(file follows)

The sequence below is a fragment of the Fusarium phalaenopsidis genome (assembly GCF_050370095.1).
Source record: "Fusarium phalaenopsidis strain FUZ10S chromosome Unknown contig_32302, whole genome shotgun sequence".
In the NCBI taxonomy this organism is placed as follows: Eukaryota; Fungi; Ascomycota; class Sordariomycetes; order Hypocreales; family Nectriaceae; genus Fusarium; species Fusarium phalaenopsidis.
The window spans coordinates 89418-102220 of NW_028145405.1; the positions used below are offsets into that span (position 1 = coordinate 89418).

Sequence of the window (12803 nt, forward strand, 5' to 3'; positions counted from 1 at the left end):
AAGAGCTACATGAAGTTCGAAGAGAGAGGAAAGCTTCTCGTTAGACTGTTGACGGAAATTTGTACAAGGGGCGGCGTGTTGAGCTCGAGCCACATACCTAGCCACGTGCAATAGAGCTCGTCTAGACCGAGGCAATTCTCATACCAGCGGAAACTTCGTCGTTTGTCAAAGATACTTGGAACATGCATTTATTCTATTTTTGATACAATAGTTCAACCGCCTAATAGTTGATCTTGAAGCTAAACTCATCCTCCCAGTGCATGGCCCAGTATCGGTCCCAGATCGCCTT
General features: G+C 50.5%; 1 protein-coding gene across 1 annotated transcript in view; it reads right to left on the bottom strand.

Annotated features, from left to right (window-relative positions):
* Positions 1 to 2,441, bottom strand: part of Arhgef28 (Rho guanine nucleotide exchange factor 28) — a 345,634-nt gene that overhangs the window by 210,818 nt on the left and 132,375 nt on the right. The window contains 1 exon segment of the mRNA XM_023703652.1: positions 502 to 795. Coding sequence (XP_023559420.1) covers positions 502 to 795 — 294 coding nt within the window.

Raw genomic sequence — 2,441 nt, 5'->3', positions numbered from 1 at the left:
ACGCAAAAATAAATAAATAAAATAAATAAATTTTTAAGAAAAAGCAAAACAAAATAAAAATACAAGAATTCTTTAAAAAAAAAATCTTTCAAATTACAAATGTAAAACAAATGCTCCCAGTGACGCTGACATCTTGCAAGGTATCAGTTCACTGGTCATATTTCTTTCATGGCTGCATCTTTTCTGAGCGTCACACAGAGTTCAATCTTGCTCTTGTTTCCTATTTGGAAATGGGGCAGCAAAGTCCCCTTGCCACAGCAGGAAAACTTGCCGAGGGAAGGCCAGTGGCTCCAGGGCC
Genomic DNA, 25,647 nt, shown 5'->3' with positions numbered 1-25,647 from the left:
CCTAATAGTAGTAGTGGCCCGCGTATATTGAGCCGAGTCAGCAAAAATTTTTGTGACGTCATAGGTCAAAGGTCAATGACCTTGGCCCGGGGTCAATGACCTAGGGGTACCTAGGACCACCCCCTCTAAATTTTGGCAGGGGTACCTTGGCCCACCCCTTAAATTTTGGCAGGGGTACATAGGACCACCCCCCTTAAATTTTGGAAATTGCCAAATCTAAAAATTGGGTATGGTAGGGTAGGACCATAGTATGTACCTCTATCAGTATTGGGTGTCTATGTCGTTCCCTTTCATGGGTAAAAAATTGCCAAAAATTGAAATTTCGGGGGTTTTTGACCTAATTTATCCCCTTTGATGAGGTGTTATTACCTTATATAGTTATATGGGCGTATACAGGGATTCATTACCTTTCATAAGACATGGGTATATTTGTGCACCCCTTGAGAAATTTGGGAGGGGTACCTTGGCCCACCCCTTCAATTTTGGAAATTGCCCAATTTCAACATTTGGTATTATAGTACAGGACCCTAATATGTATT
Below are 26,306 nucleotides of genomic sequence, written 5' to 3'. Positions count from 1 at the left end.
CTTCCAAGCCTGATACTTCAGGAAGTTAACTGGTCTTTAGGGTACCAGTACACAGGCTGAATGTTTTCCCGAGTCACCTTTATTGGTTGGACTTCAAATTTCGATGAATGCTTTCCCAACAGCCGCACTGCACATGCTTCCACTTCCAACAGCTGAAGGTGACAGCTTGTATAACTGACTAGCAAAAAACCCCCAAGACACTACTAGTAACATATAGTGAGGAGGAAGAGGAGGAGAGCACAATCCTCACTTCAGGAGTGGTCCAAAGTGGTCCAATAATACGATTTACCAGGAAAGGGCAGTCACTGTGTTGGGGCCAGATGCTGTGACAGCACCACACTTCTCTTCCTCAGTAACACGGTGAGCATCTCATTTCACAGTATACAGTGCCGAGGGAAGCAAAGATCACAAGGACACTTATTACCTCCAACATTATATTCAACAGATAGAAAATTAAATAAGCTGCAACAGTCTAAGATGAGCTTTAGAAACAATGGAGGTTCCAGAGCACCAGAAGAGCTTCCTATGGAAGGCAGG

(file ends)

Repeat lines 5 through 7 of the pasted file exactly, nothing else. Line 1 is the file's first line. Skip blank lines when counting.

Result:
Sequence of the window (12803 nt, forward strand, 5' to 3'; positions counted from 1 at the left end):
AAGAGCTACATGAAGTTCGAAGAGAGAGGAAAGCTTCTCGTTAGACTGTTGACGGAAATTTGTACAAGGGGCGGCGTGTTGAGCTCGAGCCACATACCTAGCCACGTGCAATAGAGCTCGTCTAGACCGAGGCAATTCTCATACCAGCGGAAACTTCGTCGTTTGTCAAAGATACTTGGAACATGCATTTATTCTATTTTTGATACAATAGTTCAACCGCCTAATAGTTGATCTTGAAGCTAAACTCATCCTCCCAGTGCATGGCCCAGTATCGGTCCCAGATCGCCTT
General features: G+C 50.5%; 1 protein-coding gene across 1 annotated transcript in view; it reads right to left on the bottom strand.